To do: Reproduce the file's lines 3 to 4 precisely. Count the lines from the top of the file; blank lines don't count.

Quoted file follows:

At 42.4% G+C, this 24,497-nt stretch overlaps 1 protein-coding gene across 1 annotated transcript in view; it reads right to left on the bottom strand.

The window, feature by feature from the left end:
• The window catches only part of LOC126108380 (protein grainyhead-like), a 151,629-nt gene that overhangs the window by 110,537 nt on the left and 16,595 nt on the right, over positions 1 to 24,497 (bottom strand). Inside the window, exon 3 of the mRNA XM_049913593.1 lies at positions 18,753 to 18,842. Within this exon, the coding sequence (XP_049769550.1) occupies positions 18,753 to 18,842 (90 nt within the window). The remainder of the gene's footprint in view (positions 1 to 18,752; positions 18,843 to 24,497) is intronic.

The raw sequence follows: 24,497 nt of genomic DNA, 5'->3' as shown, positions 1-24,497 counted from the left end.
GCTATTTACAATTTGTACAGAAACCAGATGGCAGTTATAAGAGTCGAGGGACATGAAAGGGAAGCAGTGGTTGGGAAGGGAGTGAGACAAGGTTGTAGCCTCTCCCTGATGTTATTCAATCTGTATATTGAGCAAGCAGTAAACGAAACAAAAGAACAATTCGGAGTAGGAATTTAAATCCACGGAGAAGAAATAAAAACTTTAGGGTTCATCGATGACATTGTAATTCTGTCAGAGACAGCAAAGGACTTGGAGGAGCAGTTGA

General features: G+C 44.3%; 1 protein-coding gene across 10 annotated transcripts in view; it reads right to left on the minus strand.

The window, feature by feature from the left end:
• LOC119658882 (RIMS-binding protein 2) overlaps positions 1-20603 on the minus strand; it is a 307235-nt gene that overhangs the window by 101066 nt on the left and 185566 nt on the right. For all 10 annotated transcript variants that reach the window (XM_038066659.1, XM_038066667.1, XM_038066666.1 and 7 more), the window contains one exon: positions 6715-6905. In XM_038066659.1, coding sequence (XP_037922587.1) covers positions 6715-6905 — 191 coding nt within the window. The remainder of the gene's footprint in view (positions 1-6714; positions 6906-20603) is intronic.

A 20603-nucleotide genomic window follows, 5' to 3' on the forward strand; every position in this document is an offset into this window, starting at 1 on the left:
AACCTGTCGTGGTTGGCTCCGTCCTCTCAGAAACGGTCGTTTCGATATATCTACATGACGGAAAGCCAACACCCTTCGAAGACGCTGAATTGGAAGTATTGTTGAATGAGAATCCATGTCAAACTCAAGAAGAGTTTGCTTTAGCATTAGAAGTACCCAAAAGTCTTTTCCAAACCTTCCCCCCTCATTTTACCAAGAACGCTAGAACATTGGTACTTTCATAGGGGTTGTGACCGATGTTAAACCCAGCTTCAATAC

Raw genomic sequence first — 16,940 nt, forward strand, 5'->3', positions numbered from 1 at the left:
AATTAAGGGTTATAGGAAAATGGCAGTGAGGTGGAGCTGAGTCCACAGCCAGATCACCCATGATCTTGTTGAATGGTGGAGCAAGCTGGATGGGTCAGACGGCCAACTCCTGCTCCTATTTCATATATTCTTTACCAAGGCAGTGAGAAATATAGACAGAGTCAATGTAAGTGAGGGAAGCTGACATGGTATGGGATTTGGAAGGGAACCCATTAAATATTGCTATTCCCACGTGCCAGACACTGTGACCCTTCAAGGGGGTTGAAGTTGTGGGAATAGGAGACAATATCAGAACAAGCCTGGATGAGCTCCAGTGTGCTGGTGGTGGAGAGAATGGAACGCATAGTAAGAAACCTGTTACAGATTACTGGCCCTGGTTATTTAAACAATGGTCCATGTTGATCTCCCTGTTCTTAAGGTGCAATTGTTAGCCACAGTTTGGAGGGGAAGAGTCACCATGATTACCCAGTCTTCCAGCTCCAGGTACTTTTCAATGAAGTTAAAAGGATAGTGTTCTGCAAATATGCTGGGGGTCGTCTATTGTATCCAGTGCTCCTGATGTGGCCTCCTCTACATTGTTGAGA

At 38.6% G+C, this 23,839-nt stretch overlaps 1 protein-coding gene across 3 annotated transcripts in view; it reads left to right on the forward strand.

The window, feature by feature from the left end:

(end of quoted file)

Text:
• The window catches only part of LOC126108380 (protein grainyhead-like), a 151,629-nt gene that overhangs the window by 110,537 nt on the left and 16,595 nt on the right, over positions 1 to 24,497 (bottom strand). Inside the window, exon 3 of the mRNA XM_049913593.1 lies at positions 18,753 to 18,842. Within this exon, the coding sequence (XP_049769550.1) occupies positions 18,753 to 18,842 (90 nt within the window). The remainder of the gene's footprint in view (positions 1 to 18,752; positions 18,843 to 24,497) is intronic.

The raw sequence follows: 24,497 nt of genomic DNA, 5'->3' as shown, positions 1-24,497 counted from the left end.